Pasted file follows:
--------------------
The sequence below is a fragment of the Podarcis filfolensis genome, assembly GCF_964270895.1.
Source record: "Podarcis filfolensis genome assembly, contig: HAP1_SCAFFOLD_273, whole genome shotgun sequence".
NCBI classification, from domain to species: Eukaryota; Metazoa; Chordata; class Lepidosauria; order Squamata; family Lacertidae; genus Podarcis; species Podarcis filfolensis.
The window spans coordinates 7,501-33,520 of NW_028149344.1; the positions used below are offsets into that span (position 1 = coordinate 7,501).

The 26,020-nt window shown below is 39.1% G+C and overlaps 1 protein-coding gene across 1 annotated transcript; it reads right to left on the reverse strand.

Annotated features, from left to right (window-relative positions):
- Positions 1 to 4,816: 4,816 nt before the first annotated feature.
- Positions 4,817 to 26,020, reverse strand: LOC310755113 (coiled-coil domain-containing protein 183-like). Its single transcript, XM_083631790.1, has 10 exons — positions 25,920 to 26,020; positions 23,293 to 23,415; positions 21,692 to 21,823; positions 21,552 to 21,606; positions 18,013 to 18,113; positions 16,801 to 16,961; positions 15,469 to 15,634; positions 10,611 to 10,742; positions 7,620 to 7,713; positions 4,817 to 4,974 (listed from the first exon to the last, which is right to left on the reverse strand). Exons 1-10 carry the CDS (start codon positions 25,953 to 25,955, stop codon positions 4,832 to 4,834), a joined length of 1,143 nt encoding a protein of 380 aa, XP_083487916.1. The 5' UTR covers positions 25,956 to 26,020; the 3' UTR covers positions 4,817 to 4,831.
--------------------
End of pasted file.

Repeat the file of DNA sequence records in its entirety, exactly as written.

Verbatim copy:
The sequence below is a fragment of the Podarcis filfolensis genome, assembly GCF_964270895.1.
Source record: "Podarcis filfolensis genome assembly, contig: HAP1_SCAFFOLD_273, whole genome shotgun sequence".
NCBI classification, from domain to species: Eukaryota; Metazoa; Chordata; class Lepidosauria; order Squamata; family Lacertidae; genus Podarcis; species Podarcis filfolensis.
The window spans coordinates 7,501-33,520 of NW_028149344.1; the positions used below are offsets into that span (position 1 = coordinate 7,501).

The 26,020-nt window shown below is 39.1% G+C and overlaps 1 protein-coding gene across 1 annotated transcript; it reads right to left on the reverse strand.

Annotated features, from left to right (window-relative positions):
- Positions 1 to 4,816: 4,816 nt before the first annotated feature.
- Positions 4,817 to 26,020, reverse strand: LOC310755113 (coiled-coil domain-containing protein 183-like). Its single transcript, XM_083631790.1, has 10 exons — positions 25,920 to 26,020; positions 23,293 to 23,415; positions 21,692 to 21,823; positions 21,552 to 21,606; positions 18,013 to 18,113; positions 16,801 to 16,961; positions 15,469 to 15,634; positions 10,611 to 10,742; positions 7,620 to 7,713; positions 4,817 to 4,974 (listed from the first exon to the last, which is right to left on the reverse strand). Exons 1-10 carry the CDS (start codon positions 25,953 to 25,955, stop codon positions 4,832 to 4,834), a joined length of 1,143 nt encoding a protein of 380 aa, XP_083487916.1. The 5' UTR covers positions 25,956 to 26,020; the 3' UTR covers positions 4,817 to 4,831.